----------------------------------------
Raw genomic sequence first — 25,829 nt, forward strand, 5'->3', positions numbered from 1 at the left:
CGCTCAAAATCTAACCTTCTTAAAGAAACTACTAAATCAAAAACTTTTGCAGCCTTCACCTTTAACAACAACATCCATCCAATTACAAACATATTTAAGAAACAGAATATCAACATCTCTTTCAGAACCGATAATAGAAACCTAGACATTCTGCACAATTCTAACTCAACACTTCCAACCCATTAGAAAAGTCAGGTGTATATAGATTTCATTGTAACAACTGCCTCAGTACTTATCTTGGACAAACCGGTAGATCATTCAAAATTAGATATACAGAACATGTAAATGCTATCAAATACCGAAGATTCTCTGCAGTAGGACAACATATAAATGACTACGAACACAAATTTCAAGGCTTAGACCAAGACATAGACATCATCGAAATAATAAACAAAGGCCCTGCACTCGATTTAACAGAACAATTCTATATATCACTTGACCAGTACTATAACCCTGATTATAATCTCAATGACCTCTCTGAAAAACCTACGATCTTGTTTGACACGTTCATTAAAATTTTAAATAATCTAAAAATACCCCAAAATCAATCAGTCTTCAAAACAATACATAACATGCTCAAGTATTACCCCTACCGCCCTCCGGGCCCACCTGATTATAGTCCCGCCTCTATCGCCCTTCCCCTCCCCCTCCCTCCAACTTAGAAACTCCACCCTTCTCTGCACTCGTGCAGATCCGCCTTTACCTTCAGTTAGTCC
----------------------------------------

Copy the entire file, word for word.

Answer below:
Raw genomic sequence first — 25,829 nt, forward strand, 5'->3', positions numbered from 1 at the left:
CGCTCAAAATCTAACCTTCTTAAAGAAACTACTAAATCAAAAACTTTTGCAGCCTTCACCTTTAACAACAACATCCATCCAATTACAAACATATTTAAGAAACAGAATATCAACATCTCTTTCAGAACCGATAATAGAAACCTAGACATTCTGCACAATTCTAACTCAACACTTCCAACCCATTAGAAAAGTCAGGTGTATATAGATTTCATTGTAACAACTGCCTCAGTACTTATCTTGGACAAACCGGTAGATCATTCAAAATTAGATATACAGAACATGTAAATGCTATCAAATACCGAAGATTCTCTGCAGTAGGACAACATATAAATGACTACGAACACAAATTTCAAGGCTTAGACCAAGACATAGACATCATCGAAATAATAAACAAAGGCCCTGCACTCGATTTAACAGAACAATTCTATATATCACTTGACCAGTACTATAACCCTGATTATAATCTCAATGACCTCTCTGAAAAACCTACGATCTTGTTTGACACGTTCATTAAAATTTTAAATAATCTAAAAATACCCCAAAATCAATCAGTCTTCAAAACAATACATAACATGCTCAAGTATTACCCCTACCGCCCTCCGGGCCCACCTGATTATAGTCCCGCCTCTATCGCCCTTCCCCTCCCCCTCCCTCCAACTTAGAAACTCCACCCTTCTCTGCACTCGTGCAGATCCGCCTTTACCTTCAGTTAGTCC